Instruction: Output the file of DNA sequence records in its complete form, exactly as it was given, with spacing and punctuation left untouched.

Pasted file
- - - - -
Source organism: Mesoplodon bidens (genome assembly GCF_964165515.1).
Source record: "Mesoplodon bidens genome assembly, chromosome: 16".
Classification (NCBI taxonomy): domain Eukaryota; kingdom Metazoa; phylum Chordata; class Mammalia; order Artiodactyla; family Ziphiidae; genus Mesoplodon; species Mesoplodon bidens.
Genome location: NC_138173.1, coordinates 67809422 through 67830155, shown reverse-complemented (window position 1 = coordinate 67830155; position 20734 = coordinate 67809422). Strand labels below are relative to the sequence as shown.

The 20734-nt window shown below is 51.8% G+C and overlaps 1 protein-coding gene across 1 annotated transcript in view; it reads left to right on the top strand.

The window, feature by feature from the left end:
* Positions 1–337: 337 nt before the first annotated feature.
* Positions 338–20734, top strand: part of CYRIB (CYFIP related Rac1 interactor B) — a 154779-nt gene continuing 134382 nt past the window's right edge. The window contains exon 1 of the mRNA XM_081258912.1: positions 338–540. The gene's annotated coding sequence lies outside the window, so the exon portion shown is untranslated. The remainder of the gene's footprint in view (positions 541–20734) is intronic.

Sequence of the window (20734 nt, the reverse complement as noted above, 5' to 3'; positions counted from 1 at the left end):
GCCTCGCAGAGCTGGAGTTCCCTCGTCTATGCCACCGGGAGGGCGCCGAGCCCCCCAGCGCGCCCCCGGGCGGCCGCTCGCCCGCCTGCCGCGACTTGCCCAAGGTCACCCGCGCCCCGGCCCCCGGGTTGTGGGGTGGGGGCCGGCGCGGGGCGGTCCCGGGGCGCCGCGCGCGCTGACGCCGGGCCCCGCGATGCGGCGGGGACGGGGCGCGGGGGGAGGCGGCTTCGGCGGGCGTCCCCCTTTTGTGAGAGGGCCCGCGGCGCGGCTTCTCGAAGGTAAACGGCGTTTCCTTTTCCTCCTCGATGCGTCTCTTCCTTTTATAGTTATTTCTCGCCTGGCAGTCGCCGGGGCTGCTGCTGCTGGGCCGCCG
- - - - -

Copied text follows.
Source organism: Mesoplodon bidens (genome assembly GCF_964165515.1).
Source record: "Mesoplodon bidens genome assembly, chromosome: 16".
Classification (NCBI taxonomy): domain Eukaryota; kingdom Metazoa; phylum Chordata; class Mammalia; order Artiodactyla; family Ziphiidae; genus Mesoplodon; species Mesoplodon bidens.
Genome location: NC_138173.1, coordinates 67809422 through 67830155, shown reverse-complemented (window position 1 = coordinate 67830155; position 20734 = coordinate 67809422). Strand labels below are relative to the sequence as shown.

The 20734-nt window shown below is 51.8% G+C and overlaps 1 protein-coding gene across 1 annotated transcript in view; it reads left to right on the top strand.

The window, feature by feature from the left end:
* Positions 1–337: 337 nt before the first annotated feature.
* Positions 338–20734, top strand: part of CYRIB (CYFIP related Rac1 interactor B) — a 154779-nt gene continuing 134382 nt past the window's right edge. The window contains exon 1 of the mRNA XM_081258912.1: positions 338–540. The gene's annotated coding sequence lies outside the window, so the exon portion shown is untranslated. The remainder of the gene's footprint in view (positions 541–20734) is intronic.

Sequence of the window (20734 nt, the reverse complement as noted above, 5' to 3'; positions counted from 1 at the left end):
GCCTCGCAGAGCTGGAGTTCCCTCGTCTATGCCACCGGGAGGGCGCCGAGCCCCCCAGCGCGCCCCCGGGCGGCCGCTCGCCCGCCTGCCGCGACTTGCCCAAGGTCACCCGCGCCCCGGCCCCCGGGTTGTGGGGTGGGGGCCGGCGCGGGGCGGTCCCGGGGCGCCGCGCGCGCTGACGCCGGGCCCCGCGATGCGGCGGGGACGGGGCGCGGGGGGAGGCGGCTTCGGCGGGCGTCCCCCTTTTGTGAGAGGGCCCGCGGCGCGGCTTCTCGAAGGTAAACGGCGTTTCCTTTTCCTCCTCGATGCGTCTCTTCCTTTTATAGTTATTTCTCGCCTGGCAGTCGCCGGGGCTGCTGCTGCTGGGCCGCCG